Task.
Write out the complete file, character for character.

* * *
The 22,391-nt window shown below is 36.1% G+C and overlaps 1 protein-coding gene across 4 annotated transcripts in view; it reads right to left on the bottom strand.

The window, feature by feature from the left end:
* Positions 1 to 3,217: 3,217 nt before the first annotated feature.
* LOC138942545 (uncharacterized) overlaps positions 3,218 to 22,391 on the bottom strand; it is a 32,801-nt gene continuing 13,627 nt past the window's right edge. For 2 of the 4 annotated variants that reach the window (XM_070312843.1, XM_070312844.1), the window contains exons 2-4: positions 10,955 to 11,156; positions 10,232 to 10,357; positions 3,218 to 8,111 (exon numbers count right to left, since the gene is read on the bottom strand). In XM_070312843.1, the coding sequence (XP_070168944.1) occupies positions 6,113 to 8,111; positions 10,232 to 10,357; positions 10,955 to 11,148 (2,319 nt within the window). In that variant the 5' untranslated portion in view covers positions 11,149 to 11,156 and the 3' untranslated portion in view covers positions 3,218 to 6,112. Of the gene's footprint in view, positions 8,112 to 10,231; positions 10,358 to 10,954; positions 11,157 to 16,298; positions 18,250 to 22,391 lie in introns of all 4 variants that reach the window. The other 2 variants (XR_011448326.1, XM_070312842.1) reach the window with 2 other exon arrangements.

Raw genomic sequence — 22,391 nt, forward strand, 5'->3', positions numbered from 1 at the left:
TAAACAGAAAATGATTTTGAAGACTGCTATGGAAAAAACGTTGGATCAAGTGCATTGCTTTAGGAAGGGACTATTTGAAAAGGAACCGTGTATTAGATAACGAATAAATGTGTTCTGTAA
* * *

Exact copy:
The 22,391-nt window shown below is 36.1% G+C and overlaps 1 protein-coding gene across 4 annotated transcripts in view; it reads right to left on the bottom strand.

The window, feature by feature from the left end:
* Positions 1 to 3,217: 3,217 nt before the first annotated feature.
* LOC138942545 (uncharacterized) overlaps positions 3,218 to 22,391 on the bottom strand; it is a 32,801-nt gene continuing 13,627 nt past the window's right edge. For 2 of the 4 annotated variants that reach the window (XM_070312843.1, XM_070312844.1), the window contains exons 2-4: positions 10,955 to 11,156; positions 10,232 to 10,357; positions 3,218 to 8,111 (exon numbers count right to left, since the gene is read on the bottom strand). In XM_070312843.1, the coding sequence (XP_070168944.1) occupies positions 6,113 to 8,111; positions 10,232 to 10,357; positions 10,955 to 11,148 (2,319 nt within the window). In that variant the 5' untranslated portion in view covers positions 11,149 to 11,156 and the 3' untranslated portion in view covers positions 3,218 to 6,112. Of the gene's footprint in view, positions 8,112 to 10,231; positions 10,358 to 10,954; positions 11,157 to 16,298; positions 18,250 to 22,391 lie in introns of all 4 variants that reach the window. The other 2 variants (XR_011448326.1, XM_070312842.1) reach the window with 2 other exon arrangements.

Raw genomic sequence — 22,391 nt, forward strand, 5'->3', positions numbered from 1 at the left:
TAAACAGAAAATGATTTTGAAGACTGCTATGGAAAAAACGTTGGATCAAGTGCATTGCTTTAGGAAGGGACTATTTGAAAAGGAACCGTGTATTAGATAACGAATAAATGTGTTCTGTAA